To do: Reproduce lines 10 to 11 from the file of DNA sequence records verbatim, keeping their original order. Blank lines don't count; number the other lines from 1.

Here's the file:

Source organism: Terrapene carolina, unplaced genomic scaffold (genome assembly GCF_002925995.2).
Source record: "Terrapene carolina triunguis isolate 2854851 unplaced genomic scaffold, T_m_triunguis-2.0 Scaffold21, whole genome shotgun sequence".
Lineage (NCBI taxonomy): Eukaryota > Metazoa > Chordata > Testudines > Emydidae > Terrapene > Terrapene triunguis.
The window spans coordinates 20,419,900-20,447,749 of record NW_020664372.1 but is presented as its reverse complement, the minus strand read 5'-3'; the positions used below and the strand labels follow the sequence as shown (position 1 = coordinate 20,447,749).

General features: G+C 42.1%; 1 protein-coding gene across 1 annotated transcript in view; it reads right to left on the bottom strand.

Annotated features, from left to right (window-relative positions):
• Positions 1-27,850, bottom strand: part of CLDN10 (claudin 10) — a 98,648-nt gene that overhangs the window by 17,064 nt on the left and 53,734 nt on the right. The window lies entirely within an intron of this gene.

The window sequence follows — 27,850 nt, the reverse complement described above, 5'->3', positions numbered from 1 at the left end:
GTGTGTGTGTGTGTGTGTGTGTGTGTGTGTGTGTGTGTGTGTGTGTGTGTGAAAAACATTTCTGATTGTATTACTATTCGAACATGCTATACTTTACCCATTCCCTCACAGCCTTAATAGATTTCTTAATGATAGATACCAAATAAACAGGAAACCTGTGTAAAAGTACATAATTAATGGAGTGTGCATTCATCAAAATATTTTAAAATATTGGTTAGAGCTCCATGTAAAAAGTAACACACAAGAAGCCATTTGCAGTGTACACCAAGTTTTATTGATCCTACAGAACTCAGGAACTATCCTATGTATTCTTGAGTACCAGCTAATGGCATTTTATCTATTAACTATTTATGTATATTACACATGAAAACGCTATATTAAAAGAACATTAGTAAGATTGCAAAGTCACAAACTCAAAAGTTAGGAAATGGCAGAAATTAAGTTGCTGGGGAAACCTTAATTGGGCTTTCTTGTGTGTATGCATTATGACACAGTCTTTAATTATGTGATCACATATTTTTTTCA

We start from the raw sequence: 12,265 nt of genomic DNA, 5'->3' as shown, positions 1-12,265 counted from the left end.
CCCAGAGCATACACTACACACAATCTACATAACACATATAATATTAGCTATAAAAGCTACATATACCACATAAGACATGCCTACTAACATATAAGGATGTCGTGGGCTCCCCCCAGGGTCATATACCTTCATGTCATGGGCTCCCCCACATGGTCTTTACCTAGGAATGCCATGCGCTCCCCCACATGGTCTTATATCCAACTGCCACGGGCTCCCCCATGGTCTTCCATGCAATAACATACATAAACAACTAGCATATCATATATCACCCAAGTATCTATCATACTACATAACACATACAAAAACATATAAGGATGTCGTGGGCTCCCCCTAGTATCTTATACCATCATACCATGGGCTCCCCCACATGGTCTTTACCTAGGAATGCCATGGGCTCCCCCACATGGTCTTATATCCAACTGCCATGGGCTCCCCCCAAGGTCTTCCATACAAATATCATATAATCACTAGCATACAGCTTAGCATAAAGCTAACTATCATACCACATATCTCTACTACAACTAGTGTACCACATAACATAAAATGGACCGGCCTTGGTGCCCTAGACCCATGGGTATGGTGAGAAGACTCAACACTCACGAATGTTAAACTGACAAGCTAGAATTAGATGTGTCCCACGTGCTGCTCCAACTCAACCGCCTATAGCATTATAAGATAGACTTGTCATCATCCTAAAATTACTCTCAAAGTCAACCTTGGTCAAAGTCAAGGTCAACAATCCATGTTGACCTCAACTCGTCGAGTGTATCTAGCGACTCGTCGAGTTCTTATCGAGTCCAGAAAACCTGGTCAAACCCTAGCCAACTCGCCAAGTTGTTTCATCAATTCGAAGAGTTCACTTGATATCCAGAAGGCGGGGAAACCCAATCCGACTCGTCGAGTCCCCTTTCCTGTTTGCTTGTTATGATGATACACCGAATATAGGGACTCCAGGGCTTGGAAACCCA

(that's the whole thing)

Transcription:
We start from the raw sequence: 12,265 nt of genomic DNA, 5'->3' as shown, positions 1-12,265 counted from the left end.
CCCAGAGCATACACTACACACAATCTACATAACACATATAATATTAGCTATAAAAGCTACATATACCACATAAGACATGCCTACTAACATATAAGGATGTCGTGGGCTCCCCCCAGGGTCATATACCTTCATGTCATGGGCTCCCCCACATGGTCTTTACCTAGGAATGCCATGCGCTCCCCCACATGGTCTTATATCCAACTGCCACGGGCTCCCCCATGGTCTTCCATGCAATAACATACATAAACAACTAGCATATCATATATCACCCAAGTATCTATCATACTACATAACACATACAAAAACATATAAGGATGTCGTGGGCTCCCCCTAGTATCTTATACCATCATACCATGGGCTCCCCCACATGGTCTTTACCTAGGAATGCCATGGGCTCCCCCACATGGTCTTATATCCAACTGCCATGGGCTCCCCCCAAGGTCTTCCATACAAATATCATATAATCACTAGCATACAGCTTAGCATAAAGCTAACTATCATACCACATATCTCTACTACAACTAGTGTACCACATAACATAAAATGGACCGGCCTTGGTGCCCTAGACCCATGGGTATGGTGAGAAGACTCAACACTCACGAATGTTAAACTGACAAGCTAGAATTAGATGTGTCCCACGTGCTGCTCCAACTCAACCGCCTATAGCATTATAAGATAGACTTGTCATCATCCTAAAATTACTCTCAAAGTCAACCTTGGTCAAAGTCAAGGTCAACAATCCATGTTGACCTCAACTCGTCGAGTGTATCTAGCGACTCGTCGAGTTCTTATCGAGTCCAGAAAACCTGGTCAAACCCTAGCCAACTCGCCAAGTTGTTTCATCAATTCGAAGAGTTCACTTGATATCCAGAAGGCGGGGAAACCCAATCCGACTCGTCGAGTCCCCTTTCCTGTTTGCTTGTTATGATGATACACCGAATATAGGGACTCCAGGGCTTGGAAACCCA